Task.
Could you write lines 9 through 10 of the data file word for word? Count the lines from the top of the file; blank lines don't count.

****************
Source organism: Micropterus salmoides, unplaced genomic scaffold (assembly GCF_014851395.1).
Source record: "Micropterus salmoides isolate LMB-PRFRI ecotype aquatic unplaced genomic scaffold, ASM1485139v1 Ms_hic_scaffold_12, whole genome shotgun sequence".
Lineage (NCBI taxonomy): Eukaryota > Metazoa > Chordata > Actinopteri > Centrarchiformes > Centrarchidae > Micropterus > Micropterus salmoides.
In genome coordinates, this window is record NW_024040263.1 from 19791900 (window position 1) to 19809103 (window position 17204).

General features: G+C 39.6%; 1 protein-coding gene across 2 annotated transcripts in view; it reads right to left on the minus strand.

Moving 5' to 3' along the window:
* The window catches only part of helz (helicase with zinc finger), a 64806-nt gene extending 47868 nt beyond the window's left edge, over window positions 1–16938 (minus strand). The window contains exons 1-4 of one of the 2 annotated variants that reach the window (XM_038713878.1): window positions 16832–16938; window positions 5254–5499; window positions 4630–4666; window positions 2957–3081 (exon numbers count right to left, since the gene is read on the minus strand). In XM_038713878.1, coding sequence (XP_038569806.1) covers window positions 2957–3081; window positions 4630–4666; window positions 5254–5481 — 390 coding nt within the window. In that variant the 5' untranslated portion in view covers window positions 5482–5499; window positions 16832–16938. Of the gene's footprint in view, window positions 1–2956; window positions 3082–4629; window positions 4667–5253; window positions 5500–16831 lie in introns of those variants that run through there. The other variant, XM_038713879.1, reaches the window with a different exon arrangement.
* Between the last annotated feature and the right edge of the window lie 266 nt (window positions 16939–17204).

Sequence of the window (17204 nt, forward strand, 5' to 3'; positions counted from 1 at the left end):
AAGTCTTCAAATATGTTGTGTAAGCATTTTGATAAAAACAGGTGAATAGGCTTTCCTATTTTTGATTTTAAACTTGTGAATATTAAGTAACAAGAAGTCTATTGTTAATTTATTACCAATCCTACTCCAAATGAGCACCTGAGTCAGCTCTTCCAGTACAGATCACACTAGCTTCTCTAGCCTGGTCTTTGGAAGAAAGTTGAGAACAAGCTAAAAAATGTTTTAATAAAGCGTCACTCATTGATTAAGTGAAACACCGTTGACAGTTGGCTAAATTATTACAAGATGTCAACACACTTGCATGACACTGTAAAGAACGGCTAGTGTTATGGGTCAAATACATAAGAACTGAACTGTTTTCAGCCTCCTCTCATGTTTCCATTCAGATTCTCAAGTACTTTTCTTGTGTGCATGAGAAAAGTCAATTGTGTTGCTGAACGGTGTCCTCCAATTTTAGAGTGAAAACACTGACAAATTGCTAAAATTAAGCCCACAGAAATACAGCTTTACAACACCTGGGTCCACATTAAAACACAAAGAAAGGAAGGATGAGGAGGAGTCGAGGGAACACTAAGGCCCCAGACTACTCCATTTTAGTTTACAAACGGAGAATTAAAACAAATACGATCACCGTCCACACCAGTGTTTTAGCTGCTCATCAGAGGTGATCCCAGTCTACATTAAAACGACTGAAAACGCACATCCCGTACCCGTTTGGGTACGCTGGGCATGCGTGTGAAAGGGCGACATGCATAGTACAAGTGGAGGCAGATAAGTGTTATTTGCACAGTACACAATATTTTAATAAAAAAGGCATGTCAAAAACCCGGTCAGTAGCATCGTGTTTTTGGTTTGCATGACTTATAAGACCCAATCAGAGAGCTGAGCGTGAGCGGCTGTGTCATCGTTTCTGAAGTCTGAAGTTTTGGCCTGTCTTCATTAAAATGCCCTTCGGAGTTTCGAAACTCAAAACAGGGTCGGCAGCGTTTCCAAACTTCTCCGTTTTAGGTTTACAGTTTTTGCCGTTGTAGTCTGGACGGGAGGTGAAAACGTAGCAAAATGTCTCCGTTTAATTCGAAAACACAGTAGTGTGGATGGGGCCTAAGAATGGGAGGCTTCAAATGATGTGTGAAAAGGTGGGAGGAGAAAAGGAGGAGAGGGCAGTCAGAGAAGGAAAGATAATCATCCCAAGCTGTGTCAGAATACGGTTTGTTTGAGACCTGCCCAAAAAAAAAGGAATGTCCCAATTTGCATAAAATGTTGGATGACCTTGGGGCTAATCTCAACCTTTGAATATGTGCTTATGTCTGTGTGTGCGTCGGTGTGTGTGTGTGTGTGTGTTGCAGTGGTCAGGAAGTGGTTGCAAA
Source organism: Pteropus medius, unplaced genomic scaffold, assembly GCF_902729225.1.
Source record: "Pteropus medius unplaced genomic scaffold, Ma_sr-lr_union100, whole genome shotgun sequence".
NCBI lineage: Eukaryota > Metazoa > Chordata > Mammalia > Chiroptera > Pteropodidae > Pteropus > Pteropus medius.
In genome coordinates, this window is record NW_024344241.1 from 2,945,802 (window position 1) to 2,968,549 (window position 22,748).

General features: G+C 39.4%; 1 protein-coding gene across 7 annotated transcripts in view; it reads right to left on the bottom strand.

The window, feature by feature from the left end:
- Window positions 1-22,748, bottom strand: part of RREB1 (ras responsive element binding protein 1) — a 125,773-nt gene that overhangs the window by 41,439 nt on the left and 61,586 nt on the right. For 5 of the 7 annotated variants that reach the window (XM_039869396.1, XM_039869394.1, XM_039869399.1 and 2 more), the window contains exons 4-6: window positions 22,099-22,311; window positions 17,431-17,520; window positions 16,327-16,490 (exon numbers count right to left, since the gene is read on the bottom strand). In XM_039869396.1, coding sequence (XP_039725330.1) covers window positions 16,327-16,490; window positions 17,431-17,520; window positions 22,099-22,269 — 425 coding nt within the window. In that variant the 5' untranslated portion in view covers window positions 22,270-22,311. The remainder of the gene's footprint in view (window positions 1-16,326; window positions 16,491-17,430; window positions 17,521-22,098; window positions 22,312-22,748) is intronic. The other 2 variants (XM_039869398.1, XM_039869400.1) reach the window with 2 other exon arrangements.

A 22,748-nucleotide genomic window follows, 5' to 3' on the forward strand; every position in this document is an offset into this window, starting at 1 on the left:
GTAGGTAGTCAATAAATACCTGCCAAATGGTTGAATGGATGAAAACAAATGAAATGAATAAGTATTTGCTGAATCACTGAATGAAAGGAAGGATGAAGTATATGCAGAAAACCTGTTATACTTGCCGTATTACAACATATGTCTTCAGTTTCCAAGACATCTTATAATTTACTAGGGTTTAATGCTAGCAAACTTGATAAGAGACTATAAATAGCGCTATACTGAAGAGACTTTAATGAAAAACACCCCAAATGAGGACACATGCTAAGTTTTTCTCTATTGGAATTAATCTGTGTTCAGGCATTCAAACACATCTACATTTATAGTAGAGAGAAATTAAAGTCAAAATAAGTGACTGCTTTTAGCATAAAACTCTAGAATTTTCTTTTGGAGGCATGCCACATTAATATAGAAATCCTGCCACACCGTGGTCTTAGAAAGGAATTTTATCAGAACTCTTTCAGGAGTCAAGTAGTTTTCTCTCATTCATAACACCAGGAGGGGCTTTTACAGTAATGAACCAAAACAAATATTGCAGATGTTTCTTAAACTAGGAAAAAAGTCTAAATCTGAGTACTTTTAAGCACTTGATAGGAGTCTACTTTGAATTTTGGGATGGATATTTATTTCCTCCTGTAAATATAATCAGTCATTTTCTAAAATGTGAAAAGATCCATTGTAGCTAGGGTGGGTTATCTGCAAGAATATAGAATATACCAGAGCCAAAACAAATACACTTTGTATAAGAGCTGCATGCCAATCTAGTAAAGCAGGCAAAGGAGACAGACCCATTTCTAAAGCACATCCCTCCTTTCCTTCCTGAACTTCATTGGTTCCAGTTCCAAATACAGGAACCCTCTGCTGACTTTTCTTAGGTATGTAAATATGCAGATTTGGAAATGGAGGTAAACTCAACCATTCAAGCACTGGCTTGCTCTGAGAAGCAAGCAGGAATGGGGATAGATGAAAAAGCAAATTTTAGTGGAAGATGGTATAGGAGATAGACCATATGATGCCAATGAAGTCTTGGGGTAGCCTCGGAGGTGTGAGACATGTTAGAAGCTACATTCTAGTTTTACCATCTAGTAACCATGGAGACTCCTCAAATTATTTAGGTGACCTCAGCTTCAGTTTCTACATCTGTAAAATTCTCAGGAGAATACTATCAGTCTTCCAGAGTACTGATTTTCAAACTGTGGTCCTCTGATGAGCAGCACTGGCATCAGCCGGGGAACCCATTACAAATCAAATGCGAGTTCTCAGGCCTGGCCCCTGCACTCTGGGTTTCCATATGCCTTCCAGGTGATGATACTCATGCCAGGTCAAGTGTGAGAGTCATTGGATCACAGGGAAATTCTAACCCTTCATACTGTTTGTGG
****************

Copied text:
Sequence of the window (17204 nt, forward strand, 5' to 3'; positions counted from 1 at the left end):
AAGTCTTCAAATATGTTGTGTAAGCATTTTGATAAAAACAGGTGAATAGGCTTTCCTATTTTTGATTTTAAACTTGTGAATATTAAGTAACAAGAAGTCTATTGTTAATTTATTACCAATCCTACTCCAAATGAGCACCTGAGTCAGCTCTTCCAGTACAGATCACACTAGCTTCTCTAGCCTGGTCTTTGGAAGAAAGTTGAGAACAAGCTAAAAAATGTTTTAATAAAGCGTCACTCATTGATTAAGTGAAACACCGTTGACAGTTGGCTAAATTATTACAAGATGTCAACACACTTGCATGACACTGTAAAGAACGGCTAGTGTTATGGGTCAAATACATAAGAACTGAACTGTTTTCAGCCTCCTCTCATGTTTCCATTCAGATTCTCAAGTACTTTTCTTGTGTGCATGAGAAAAGTCAATTGTGTTGCTGAACGGTGTCCTCCAATTTTAGAGTGAAAACACTGACAAATTGCTAAAATTAAGCCCACAGAAATACAGCTTTACAACACCTGGGTCCACATTAAAACACAAAGAAAGGAAGGATGAGGAGGAGTCGAGGGAACACTAAGGCCCCAGACTACTCCATTTTAGTTTACAAACGGAGAATTAAAACAAATACGATCACCGTCCACACCAGTGTTTTAGCTGCTCATCAGAGGTGATCCCAGTCTACATTAAAACGACTGAAAACGCACATCCCGTACCCGTTTGGGTACGCTGGGCATGCGTGTGAAAGGGCGACATGCATAGTACAAGTGGAGGCAGATAAGTGTTATTTGCACAGTACACAATATTTTAATAAAAAAGGCATGTCAAAAACCCGGTCAGTAGCATCGTGTTTTTGGTTTGCATGACTTATAAGACCCAATCAGAGAGCTGAGCGTGAGCGGCTGTGTCATCGTTTCTGAAGTCTGAAGTTTTGGCCTGTCTTCATTAAAATGCCCTTCGGAGTTTCGAAACTCAAAACAGGGTCGGCAGCGTTTCCAAACTTCTCCGTTTTAGGTTTACAGTTTTTGCCGTTGTAGTCTGGACGGGAGGTGAAAACGTAGCAAAATGTCTCCGTTTAATTCGAAAACACAGTAGTGTGGATGGGGCCTAAGAATGGGAGGCTTCAAATGATGTGTGAAAAGGTGGGAGGAGAAAAGGAGGAGAGGGCAGTCAGAGAAGGAAAGATAATCATCCCAAGCTGTGTCAGAATACGGTTTGTTTGAGACCTGCCCAAAAAAAAAGGAATGTCCCAATTTGCATAAAATGTTGGATGACCTTGGGGCTAATCTCAACCTTTGAATATGTGCTTATGTCTGTGTGTGCGTCGGTGTGTGTGTGTGTGTGTGTTGCAGTGGTCAGGAAGTGGTTGCAAA